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Travelling to Zambia by road dreadful

TRAVELLING from Chirundu to Lusaka in Zambia can be quite a nightmare for both passengers and drivers. I recently had a long trip by road to Lusaka for the annual April International Theatre Festival.

Report by Silence Charumbira recently in Lusaka

On the Zambian side, at Chirundu border post, customs and immigration procedures were smooth-flowing, save for an overzealous vehicle theft squad officer who in the name of “professionalism” delayed us for four hours.

His story was that the handwriting on the clearing letter made a G look like a digit [nine].

We had to wait for a fax with a clear G to be sent from Harare which was another nightmare because of the bad network.

To avoid the delay, the agents who had tried to assist us said the officers, both Zambian and Zimbabwean, allegedly solicited for US$100 bribes. But we could have none of that so we had to wait for the fax before proceeding with our journey.

Although travelling to another country can be exciting, long distances can be scary and tiring. What made the journey uncomfortable was the poor state of the road and its rugged terrain which made one hold his or her breath.

Drivers have to bear with potholes that have become a permanent feature on many African highways.

It is a tall order, especially for a foreign driver, to negotiate the meandering road between Siyavonga and Kafue.

We resorted to travelling behind a Zambian registered vehicle whose driver was conversant with the road while moving at a safe speed.

As we came closer to Kafue, towards the end of the mountainous area, it got worse but we had to find solace in the visible road markings.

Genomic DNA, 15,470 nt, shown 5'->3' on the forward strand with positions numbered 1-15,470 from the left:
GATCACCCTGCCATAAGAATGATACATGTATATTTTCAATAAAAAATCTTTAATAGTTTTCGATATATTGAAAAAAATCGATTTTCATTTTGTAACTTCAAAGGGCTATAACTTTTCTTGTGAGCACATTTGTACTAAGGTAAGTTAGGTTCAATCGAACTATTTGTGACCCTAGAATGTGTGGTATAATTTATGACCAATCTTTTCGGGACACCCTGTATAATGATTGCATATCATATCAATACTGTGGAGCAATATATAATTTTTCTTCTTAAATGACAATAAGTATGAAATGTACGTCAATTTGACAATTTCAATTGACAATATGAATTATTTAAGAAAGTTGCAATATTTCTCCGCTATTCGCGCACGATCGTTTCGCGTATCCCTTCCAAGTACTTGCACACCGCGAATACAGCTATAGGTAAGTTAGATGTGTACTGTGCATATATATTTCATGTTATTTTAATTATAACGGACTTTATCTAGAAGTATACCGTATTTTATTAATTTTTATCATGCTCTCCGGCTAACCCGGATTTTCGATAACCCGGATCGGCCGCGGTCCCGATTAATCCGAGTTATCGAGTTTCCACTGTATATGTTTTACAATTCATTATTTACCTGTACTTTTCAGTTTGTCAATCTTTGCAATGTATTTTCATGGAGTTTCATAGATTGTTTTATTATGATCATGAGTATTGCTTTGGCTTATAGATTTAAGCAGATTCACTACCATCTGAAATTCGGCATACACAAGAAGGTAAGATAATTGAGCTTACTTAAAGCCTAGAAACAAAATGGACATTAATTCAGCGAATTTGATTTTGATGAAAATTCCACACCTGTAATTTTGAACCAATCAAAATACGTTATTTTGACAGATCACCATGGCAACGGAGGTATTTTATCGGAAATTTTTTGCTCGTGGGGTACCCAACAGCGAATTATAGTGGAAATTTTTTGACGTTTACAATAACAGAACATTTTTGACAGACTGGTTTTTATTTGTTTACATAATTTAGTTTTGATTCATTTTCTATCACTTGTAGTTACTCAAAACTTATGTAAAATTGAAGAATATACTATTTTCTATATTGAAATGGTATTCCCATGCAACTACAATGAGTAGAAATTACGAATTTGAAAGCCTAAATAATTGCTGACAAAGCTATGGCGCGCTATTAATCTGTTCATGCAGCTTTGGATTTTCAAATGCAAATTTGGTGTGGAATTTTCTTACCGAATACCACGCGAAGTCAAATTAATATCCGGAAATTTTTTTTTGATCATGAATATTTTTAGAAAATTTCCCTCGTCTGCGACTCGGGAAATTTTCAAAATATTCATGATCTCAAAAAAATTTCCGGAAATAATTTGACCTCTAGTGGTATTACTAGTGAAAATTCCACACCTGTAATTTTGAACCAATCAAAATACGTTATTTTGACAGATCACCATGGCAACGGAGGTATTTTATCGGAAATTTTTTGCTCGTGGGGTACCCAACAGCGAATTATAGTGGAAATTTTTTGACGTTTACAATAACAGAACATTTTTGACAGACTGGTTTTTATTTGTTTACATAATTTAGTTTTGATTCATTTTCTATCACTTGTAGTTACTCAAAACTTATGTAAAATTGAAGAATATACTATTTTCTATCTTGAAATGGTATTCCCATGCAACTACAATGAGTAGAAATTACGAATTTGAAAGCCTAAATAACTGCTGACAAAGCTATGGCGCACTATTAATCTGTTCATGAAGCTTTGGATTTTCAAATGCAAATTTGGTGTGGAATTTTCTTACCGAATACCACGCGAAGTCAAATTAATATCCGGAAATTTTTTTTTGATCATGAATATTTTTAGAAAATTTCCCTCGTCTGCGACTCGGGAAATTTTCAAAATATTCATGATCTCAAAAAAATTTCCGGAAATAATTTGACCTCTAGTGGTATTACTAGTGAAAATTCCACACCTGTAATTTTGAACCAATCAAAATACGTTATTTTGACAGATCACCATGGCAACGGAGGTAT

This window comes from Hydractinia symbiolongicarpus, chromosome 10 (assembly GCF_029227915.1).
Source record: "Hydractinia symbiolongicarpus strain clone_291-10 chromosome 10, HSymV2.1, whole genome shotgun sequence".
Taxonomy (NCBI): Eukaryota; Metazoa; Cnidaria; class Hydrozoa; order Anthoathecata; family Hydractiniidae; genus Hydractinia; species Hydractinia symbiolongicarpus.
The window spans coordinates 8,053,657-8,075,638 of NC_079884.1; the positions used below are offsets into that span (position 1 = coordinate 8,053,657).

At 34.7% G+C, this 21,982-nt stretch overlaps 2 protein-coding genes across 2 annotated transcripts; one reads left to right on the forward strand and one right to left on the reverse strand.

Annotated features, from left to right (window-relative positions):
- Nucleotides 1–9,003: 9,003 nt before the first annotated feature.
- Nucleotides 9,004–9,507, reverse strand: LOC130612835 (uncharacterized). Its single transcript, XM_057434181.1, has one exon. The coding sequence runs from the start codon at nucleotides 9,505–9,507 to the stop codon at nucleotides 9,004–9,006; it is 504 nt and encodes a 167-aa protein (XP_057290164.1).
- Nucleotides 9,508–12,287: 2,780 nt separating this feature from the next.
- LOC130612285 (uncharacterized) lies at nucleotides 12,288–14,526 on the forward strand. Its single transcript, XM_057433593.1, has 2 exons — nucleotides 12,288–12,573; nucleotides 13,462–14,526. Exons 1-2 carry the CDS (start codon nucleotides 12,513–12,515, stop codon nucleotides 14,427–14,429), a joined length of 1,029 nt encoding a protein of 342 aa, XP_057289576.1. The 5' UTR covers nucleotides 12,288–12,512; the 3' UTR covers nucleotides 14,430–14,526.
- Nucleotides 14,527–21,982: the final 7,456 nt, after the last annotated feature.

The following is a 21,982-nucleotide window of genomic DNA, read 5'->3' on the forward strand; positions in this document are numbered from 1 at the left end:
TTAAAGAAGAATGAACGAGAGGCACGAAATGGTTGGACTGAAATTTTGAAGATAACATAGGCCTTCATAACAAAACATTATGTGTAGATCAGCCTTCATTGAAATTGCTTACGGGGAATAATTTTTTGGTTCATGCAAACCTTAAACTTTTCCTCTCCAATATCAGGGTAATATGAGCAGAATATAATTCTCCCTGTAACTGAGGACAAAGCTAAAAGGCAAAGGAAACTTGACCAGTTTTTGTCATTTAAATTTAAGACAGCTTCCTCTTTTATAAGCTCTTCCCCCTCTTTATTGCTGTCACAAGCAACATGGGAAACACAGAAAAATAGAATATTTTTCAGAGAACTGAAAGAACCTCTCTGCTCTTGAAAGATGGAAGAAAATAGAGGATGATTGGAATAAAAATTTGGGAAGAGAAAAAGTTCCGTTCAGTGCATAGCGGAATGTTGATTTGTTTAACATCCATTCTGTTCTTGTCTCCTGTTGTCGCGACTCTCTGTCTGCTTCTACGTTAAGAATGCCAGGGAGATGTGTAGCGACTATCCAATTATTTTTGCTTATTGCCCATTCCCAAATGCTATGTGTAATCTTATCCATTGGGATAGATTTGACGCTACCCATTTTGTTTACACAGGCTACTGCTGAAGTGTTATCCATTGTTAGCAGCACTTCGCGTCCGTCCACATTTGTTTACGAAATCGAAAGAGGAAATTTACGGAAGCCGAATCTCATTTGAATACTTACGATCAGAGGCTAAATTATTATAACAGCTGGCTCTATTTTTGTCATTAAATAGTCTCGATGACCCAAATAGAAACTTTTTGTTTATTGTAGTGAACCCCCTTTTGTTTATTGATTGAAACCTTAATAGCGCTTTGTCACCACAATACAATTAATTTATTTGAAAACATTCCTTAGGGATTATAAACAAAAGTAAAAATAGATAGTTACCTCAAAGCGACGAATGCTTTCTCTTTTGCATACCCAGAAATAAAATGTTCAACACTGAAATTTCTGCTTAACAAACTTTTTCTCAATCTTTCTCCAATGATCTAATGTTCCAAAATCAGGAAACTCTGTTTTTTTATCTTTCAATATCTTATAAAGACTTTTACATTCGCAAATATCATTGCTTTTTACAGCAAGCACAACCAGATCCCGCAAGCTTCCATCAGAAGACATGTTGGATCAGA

Road maintenance workers were busy widening the tarmac whose edges have become too sharp and dangerous.

From Kafue to Lusaka there are some areas that still have dangerous potholes which one has to endure and try to avoid.

We encountered only three police check points, two of them mandatory between Chirundu and Lusaka. This was a huge relief considering the numerous roadblocks one has to bear with for a similar distance in Zimbabwe.

When we reached Lusaka, it suddenly appeared as if we were in a different country altogether.

The roads were better and we began to notice the massive construction projects going on in the city, a tell-tale sign of the economic transformation going on in the country.

Huge shopping malls such as Levy Junction, Mandahill, and Arcades have improved the overall outlook of the city. We stayed at the Barn Motel, along Great East Road.

The hosts were hospitable and it was good, while it lasted, not to have to worry about power and water cuts.

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